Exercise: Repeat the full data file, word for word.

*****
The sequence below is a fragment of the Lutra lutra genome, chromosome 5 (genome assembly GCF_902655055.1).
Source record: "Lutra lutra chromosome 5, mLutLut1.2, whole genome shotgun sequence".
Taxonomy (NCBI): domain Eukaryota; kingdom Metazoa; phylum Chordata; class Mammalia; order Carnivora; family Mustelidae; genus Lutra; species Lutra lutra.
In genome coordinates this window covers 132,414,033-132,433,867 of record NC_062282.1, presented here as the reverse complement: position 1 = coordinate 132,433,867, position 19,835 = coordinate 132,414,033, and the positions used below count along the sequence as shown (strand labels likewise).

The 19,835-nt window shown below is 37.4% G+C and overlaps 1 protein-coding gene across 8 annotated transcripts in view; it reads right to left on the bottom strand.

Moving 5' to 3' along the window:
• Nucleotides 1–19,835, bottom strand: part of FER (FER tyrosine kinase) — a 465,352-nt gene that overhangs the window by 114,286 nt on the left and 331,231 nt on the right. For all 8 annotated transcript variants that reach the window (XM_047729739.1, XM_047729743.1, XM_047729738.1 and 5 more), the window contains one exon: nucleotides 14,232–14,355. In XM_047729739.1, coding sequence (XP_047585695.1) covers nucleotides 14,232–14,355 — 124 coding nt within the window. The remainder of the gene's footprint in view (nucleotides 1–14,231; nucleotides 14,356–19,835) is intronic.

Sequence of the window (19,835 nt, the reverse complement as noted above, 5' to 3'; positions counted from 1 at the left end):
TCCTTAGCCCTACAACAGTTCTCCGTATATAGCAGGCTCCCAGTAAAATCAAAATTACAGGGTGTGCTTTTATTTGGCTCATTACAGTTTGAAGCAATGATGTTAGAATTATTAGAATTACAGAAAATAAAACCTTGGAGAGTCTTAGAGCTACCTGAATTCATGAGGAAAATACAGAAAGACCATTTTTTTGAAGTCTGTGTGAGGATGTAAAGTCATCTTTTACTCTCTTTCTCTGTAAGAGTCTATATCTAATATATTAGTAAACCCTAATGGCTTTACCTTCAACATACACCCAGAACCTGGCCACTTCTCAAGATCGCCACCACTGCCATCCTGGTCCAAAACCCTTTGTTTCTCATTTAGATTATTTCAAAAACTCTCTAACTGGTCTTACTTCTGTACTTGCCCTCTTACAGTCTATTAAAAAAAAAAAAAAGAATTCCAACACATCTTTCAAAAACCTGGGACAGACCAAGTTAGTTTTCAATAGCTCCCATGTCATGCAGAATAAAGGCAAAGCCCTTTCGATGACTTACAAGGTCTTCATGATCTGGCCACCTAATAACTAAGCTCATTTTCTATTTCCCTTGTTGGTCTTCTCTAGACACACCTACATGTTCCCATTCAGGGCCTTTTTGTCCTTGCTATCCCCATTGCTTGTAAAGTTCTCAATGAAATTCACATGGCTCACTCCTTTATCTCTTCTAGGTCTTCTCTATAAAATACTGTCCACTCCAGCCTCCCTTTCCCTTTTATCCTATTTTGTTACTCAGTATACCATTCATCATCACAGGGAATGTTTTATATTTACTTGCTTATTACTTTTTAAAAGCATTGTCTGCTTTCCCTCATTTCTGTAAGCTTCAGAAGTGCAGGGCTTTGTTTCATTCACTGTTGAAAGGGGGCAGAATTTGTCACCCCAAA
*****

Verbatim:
The sequence below is a fragment of the Lutra lutra genome, chromosome 5 (genome assembly GCF_902655055.1).
Source record: "Lutra lutra chromosome 5, mLutLut1.2, whole genome shotgun sequence".
Taxonomy (NCBI): domain Eukaryota; kingdom Metazoa; phylum Chordata; class Mammalia; order Carnivora; family Mustelidae; genus Lutra; species Lutra lutra.
In genome coordinates this window covers 132,414,033-132,433,867 of record NC_062282.1, presented here as the reverse complement: position 1 = coordinate 132,433,867, position 19,835 = coordinate 132,414,033, and the positions used below count along the sequence as shown (strand labels likewise).

The 19,835-nt window shown below is 37.4% G+C and overlaps 1 protein-coding gene across 8 annotated transcripts in view; it reads right to left on the bottom strand.

Moving 5' to 3' along the window:
• Nucleotides 1–19,835, bottom strand: part of FER (FER tyrosine kinase) — a 465,352-nt gene that overhangs the window by 114,286 nt on the left and 331,231 nt on the right. For all 8 annotated transcript variants that reach the window (XM_047729739.1, XM_047729743.1, XM_047729738.1 and 5 more), the window contains one exon: nucleotides 14,232–14,355. In XM_047729739.1, coding sequence (XP_047585695.1) covers nucleotides 14,232–14,355 — 124 coding nt within the window. The remainder of the gene's footprint in view (nucleotides 1–14,231; nucleotides 14,356–19,835) is intronic.

Sequence of the window (19,835 nt, the reverse complement as noted above, 5' to 3'; positions counted from 1 at the left end):
TCCTTAGCCCTACAACAGTTCTCCGTATATAGCAGGCTCCCAGTAAAATCAAAATTACAGGGTGTGCTTTTATTTGGCTCATTACAGTTTGAAGCAATGATGTTAGAATTATTAGAATTACAGAAAATAAAACCTTGGAGAGTCTTAGAGCTACCTGAATTCATGAGGAAAATACAGAAAGACCATTTTTTTGAAGTCTGTGTGAGGATGTAAAGTCATCTTTTACTCTCTTTCTCTGTAAGAGTCTATATCTAATATATTAGTAAACCCTAATGGCTTTACCTTCAACATACACCCAGAACCTGGCCACTTCTCAAGATCGCCACCACTGCCATCCTGGTCCAAAACCCTTTGTTTCTCATTTAGATTATTTCAAAAACTCTCTAACTGGTCTTACTTCTGTACTTGCCCTCTTACAGTCTATTAAAAAAAAAAAAAAGAATTCCAACACATCTTTCAAAAACCTGGGACAGACCAAGTTAGTTTTCAATAGCTCCCATGTCATGCAGAATAAAGGCAAAGCCCTTTCGATGACTTACAAGGTCTTCATGATCTGGCCACCTAATAACTAAGCTCATTTTCTATTTCCCTTGTTGGTCTTCTCTAGACACACCTACATGTTCCCATTCAGGGCCTTTTTGTCCTTGCTATCCCCATTGCTTGTAAAGTTCTCAATGAAATTCACATGGCTCACTCCTTTATCTCTTCTAGGTCTTCTCTATAAAATACTGTCCACTCCAGCCTCCCTTTCCCTTTTATCCTATTTTGTTACTCAGTATACCATTCATCATCACAGGGAATGTTTTATATTTACTTGCTTATTACTTTTTAAAAGCATTGTCTGCTTTCCCTCATTTCTGTAAGCTTCAGAAGTGCAGGGCTTTGTTTCATTCACTGTTGAAAGGGGGCAGAATTTGTCACCCCAAA